Change can be a good thing, and not having a laptop to work from on unfinished pieces can be a huge change. While I figure out whether I should make the change to a Mac or stick to PC, I went ahead and put up the Caravaggio copy I started last summer. Up until the last time I worked on this canvas I had given the composition two tries. I failed at both.
Two nights ago I started working at what is now the third try. I started by applying white paint and bringing out the highlights in the composition. I took the advice of a fellow painter who told me that he's now creating beautiful flesh tones by applying thin layers of white in a dry brush manner over a sienna, or red earth ground. This time things are going better, since I'm in no rush or under a deadline. This was meant to be my sister's wedding gift in August after she requested me to paint her the Last Supper for her new home. Who is she kidding? I'm no Da Vinci and was not even going to make the attempt at a thirteen character painting. Although I did try by making a few sketches. But I thought the idea of the Last Supper hanging in her dinning room was a little too much of a cliche. Latin people sure do love their Last Supper hanging over them as they eat! My way out of the cliche was choosing Caravaggio's Supper at Emmaus.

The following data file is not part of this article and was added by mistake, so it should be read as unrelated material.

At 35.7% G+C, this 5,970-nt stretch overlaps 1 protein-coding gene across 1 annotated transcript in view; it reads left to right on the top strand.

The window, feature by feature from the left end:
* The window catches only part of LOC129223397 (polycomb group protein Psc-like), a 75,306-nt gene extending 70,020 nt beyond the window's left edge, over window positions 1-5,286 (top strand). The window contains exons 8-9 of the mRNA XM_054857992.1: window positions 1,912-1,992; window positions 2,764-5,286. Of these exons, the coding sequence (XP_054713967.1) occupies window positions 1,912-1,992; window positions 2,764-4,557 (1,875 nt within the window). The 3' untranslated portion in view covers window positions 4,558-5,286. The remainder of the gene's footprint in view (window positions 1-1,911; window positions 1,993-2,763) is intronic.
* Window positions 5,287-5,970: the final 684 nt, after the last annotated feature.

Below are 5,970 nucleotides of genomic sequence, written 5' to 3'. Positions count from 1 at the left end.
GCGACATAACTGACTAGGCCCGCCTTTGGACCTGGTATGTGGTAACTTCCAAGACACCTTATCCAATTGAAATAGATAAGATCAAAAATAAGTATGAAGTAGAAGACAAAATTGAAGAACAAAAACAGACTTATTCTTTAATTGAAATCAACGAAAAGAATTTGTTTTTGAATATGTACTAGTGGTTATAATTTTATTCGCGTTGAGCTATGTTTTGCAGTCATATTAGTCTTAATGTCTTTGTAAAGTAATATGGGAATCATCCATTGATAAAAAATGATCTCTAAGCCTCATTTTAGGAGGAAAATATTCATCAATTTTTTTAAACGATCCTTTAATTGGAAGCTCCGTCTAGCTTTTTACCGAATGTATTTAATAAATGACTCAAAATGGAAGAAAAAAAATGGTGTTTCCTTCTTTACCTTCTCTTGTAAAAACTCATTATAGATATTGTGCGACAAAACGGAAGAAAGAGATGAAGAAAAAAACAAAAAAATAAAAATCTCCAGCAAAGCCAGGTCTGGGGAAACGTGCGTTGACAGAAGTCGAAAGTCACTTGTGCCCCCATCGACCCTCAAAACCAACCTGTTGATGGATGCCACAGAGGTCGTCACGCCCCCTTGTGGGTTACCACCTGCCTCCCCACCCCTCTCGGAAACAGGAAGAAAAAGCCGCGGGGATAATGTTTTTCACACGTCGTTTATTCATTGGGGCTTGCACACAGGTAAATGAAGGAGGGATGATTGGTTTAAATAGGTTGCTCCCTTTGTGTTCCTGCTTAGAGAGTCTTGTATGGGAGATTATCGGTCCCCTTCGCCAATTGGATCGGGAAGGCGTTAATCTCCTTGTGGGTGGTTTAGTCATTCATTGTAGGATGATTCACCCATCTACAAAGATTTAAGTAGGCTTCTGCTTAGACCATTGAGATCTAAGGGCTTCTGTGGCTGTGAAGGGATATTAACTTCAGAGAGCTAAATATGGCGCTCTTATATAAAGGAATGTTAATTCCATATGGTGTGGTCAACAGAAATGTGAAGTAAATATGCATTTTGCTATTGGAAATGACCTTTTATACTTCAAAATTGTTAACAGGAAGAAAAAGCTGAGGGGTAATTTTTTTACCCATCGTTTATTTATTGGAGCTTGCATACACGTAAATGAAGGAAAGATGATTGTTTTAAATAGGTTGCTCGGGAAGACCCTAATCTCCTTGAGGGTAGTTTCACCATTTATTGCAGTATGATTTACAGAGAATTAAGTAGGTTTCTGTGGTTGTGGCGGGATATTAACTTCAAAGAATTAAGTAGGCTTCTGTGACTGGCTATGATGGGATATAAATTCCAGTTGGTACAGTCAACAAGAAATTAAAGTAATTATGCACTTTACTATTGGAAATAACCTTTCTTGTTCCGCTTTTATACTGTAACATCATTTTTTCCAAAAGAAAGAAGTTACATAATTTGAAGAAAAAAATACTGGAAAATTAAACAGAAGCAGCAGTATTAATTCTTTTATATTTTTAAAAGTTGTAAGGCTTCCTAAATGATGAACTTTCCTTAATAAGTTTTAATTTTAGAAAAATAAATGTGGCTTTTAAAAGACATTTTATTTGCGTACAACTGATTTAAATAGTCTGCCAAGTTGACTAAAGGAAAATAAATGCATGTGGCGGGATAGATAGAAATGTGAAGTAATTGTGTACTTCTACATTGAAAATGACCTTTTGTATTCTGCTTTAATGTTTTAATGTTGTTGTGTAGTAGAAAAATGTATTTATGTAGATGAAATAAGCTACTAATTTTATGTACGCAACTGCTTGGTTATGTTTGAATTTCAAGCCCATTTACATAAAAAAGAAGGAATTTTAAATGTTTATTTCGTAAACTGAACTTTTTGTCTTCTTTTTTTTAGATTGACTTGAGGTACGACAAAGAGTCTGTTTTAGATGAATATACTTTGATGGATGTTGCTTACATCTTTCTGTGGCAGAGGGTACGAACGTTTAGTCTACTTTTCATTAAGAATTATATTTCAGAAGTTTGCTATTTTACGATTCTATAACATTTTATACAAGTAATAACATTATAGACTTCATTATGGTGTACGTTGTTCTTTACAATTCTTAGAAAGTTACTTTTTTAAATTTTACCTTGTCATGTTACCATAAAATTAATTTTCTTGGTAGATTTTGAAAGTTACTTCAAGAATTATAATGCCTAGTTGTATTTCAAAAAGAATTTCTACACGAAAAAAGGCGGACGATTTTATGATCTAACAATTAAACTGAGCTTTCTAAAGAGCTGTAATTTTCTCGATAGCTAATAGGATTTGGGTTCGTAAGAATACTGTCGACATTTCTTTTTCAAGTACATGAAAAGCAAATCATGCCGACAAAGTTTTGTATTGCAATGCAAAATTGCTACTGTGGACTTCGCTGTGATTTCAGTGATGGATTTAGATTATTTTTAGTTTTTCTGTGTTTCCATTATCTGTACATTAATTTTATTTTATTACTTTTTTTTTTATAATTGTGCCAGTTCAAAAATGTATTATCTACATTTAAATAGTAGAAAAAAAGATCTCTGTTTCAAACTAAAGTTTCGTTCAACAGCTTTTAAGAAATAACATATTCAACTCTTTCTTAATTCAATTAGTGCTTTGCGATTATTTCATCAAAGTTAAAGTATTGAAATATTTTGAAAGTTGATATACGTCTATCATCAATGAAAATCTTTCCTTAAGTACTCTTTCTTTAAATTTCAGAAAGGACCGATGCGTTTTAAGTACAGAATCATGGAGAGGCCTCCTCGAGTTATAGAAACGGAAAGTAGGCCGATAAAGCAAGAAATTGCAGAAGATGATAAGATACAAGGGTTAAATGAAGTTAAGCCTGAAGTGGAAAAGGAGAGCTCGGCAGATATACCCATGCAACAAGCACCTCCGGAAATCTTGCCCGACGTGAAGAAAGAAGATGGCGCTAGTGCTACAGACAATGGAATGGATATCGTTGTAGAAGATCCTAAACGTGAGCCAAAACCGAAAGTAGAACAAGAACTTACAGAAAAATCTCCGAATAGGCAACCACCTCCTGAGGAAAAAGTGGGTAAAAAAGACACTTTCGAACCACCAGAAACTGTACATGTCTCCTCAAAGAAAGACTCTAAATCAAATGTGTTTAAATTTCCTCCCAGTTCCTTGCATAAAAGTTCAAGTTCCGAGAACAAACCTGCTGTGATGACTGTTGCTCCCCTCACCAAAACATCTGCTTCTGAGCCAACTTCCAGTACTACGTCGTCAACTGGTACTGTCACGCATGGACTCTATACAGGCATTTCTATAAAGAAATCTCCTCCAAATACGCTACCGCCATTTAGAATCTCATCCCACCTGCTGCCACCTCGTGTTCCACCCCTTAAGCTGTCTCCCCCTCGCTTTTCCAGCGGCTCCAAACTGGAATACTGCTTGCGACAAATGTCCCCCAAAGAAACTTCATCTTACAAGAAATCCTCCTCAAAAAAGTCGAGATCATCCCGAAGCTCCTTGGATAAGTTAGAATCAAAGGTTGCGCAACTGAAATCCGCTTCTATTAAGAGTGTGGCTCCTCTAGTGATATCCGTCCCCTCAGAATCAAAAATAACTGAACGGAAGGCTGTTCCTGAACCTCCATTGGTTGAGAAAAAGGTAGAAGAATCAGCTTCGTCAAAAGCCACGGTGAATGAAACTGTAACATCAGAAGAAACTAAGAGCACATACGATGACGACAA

I worked into the late hours of the night, trying to get the right proportions and angles. Pictured above is the first try of the head of a saint (forgive my ignorance but I'm doing my research on the characters in this painting still), followed by the third try, in the middle of the image, which was all wrong. The fourth try is in progress and the first outlines of the head have been placed with white paint. As I work I'm starting to read a bit on Caravaggio's painting technique, which differs from build up of glazes in his early career to more impasto applications towards the end. The main idea behind doing this copy is not to end up with a product that looks like a master painting but more to learn about the process of one of my favorite painters.